Darin McQuoid Blog Reviews Tutorials River Directory

Sony DT 16-105mm f/3.5-5.6 vs Sony Zeiss E 16-70mm f/4 OSS

This is the second time I've owned the Sony Zeiss 16-70mm f/4. During my non-ownership period I thought the Sony DT 16-105mm might make a good, less expensive substitute. As the above image shows, the size is not really comparable, and the Sony DT 16-105mm has terrible handling on the A6000 or A6300. It's front heavy, and focusing is not that accurate on the LA-EA4, yet it is also a terrible manual focusing experience on the LA-EA3. It has a terribly short focus throw, and as will be seen here, has issues with focusing to infinity. Of course this side by side look is at one copy of each end, and Sony is notorious for poor quality control, so take everything with a grain of salt.

Don't care to read the whole thing? Performance is remarkably similar between the two lenses, yet out in the real world the Sony Zeiss 16-70mm produces more consistent results because of better auto-focusing. AF on the Sony DT 16-105mm with the LA-EA4 is often off, and manual focus is a dreadful endeavor. Typically stunningly sharp in the center wide open, the Sony Zeiss 16-70mm is no stunner in the corners, even stopped down. On the other hand it's light, handles well and is a beautiful match for the Sony A6000 series camera. Both cameras have very different white balance results, but in the modern world that's easy enough to fix. The Sony DT 16-105mm can also be prone to veiling flare at times, especially with highlights - not a lens for whitewater kayaking unless you can stop down at least one stop.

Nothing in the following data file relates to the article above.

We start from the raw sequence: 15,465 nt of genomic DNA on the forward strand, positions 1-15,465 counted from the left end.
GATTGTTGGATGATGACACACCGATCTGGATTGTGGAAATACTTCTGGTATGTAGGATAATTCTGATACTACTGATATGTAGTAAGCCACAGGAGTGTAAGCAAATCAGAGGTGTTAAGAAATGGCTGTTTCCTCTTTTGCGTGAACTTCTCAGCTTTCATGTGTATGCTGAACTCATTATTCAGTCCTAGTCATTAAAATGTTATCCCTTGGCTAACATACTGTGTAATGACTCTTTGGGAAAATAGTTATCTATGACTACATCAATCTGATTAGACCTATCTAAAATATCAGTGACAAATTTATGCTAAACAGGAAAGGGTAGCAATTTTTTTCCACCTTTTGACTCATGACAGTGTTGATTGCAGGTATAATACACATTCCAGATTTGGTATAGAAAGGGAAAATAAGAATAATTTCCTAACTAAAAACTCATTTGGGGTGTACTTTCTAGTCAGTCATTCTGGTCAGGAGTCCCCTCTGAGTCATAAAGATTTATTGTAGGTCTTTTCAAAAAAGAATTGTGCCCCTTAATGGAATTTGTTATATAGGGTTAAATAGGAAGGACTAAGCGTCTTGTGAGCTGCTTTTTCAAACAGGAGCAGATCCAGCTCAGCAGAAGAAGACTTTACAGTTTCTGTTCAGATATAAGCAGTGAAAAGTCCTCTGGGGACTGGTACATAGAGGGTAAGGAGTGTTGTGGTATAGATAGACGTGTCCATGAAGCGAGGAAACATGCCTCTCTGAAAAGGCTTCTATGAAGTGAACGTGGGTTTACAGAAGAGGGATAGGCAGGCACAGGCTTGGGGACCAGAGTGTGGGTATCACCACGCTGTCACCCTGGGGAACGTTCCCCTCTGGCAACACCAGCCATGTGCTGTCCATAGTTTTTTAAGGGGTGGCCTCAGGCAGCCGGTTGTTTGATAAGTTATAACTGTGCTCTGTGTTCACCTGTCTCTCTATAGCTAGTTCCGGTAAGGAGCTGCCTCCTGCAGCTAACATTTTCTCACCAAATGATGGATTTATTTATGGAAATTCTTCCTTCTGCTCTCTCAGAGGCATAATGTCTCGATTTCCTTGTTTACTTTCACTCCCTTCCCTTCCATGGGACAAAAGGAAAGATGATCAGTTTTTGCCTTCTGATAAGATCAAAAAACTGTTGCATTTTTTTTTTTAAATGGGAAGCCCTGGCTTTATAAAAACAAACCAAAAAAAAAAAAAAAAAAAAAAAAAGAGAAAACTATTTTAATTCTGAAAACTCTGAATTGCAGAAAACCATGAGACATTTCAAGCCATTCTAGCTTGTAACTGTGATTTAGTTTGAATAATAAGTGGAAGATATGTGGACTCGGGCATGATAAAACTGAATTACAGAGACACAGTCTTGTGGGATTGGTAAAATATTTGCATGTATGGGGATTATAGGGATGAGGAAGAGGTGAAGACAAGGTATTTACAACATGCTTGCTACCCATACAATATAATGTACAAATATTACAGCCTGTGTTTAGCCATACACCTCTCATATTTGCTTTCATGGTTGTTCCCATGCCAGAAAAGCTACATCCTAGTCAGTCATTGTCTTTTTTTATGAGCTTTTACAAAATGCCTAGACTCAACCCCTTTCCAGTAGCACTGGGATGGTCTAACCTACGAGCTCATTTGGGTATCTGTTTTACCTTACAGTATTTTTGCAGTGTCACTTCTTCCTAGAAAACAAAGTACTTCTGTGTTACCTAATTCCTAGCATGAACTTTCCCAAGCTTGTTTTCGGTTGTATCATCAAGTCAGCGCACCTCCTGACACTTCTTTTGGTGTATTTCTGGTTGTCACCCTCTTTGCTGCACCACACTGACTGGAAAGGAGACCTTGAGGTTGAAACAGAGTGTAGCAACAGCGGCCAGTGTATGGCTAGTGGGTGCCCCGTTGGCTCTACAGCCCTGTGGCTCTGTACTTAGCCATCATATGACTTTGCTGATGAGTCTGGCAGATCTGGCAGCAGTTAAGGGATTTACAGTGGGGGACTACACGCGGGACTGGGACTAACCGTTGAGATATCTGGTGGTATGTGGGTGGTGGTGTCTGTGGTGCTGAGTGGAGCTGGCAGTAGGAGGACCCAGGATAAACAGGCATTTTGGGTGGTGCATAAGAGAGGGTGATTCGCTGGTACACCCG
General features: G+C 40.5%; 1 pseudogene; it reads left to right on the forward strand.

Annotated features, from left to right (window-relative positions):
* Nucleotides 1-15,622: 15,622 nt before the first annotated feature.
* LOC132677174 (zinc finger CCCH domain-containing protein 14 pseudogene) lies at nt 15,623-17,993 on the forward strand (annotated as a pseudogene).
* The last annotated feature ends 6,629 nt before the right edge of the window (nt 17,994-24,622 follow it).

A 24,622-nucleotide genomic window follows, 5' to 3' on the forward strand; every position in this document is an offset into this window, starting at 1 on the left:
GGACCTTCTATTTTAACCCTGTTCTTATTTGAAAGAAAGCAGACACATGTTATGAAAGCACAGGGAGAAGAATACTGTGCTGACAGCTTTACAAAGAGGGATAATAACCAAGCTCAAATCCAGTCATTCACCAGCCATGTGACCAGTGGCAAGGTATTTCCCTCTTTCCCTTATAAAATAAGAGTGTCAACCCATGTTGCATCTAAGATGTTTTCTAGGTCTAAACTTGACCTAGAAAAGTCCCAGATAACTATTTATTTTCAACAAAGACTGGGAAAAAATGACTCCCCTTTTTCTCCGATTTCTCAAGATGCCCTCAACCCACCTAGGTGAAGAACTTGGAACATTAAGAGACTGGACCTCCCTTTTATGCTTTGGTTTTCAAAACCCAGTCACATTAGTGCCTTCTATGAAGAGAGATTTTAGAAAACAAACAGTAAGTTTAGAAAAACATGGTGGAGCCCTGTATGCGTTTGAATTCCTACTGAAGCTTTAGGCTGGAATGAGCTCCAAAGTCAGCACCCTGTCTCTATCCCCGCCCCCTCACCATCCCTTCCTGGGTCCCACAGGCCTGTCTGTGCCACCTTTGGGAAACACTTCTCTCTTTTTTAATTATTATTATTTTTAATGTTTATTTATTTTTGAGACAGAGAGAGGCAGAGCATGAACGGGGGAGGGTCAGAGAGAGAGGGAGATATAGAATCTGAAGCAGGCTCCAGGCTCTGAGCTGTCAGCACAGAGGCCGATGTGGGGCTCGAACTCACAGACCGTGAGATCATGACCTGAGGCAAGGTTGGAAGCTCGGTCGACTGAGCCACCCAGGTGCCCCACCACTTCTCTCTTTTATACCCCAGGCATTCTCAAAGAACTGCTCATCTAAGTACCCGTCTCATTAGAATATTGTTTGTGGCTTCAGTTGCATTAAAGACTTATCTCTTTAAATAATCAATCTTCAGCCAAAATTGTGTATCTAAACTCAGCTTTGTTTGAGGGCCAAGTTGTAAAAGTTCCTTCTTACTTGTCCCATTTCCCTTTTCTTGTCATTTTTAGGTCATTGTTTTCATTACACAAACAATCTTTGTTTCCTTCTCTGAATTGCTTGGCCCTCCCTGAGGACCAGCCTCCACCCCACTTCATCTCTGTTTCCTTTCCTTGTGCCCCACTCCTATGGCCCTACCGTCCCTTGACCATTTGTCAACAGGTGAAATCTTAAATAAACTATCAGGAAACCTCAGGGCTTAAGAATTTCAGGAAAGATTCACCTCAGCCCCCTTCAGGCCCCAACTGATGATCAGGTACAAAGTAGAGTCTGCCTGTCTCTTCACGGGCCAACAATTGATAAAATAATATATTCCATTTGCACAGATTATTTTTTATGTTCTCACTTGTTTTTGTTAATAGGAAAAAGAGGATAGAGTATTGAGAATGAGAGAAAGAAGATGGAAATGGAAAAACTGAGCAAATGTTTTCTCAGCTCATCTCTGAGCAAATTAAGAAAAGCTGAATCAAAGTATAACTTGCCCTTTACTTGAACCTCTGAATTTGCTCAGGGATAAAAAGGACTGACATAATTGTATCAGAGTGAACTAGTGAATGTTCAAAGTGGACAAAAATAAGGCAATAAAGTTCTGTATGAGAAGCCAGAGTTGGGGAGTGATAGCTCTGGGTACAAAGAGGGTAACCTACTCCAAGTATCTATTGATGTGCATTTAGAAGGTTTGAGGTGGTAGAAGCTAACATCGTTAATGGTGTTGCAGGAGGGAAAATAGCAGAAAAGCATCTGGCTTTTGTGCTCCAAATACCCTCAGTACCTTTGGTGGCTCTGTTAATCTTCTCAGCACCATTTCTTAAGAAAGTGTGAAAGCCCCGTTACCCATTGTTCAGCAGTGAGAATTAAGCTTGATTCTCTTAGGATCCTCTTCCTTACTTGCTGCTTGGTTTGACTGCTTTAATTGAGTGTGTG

One can look at the Sony Zeiss 16-70mm f/4 OSS in two ways. In one light, it's rather unimpressive for an optic that has an MSRP of $1,000 - sharp in the centers yet never crisp in the corners. On the other hand you can look at it as a fine example of engineering; a combination of solid optical performance in 3/4 of the frame, useful focal range, constant aperture, OSS and silent focusing all fit into a package the size of a Canon or Nikon 18-55 kit zoom.

The Sony DT 16-105mm is surprisingly good optically for a lens that can be had so cheap, but crippled by an outdated and inconsistent focusing system.

Introduced in 2007, the Sony DT 16-105mm retails for $700 new, yet is available on the used market for around $200. I lucked out and got mine for around $150. It has a 62mm front filter thread and is 20oz with the attached LA-EA3 adapter. It has 15 elements in 11 groups and 7 aperture blades.

Introduced in 2013, the Sony Zeiss 16-70mm f/4 retails for $1,000 new, yet is available on the used market for around $700. I purchased a grey market version for $700 and it has a 55mm front filter thread and is 11oz. It has 16 elements in 12 groups and 7 aperture blades.

Typical business; shot raw images on a Sony A6300, mounted on a  tripod, same shutter speed for each aperture, OSS off, identical white balance, focused to infinity in 10x live view at widest aperture and finally, converted via ACR with default settings for sharpening, the only non-standard setting if the camera profile being neutral.

Center and just off center 100% crops.

1200px of the corner crop.

At f/5.6


Now at f/8

Corners at f/8

   Now let's go on to 24mm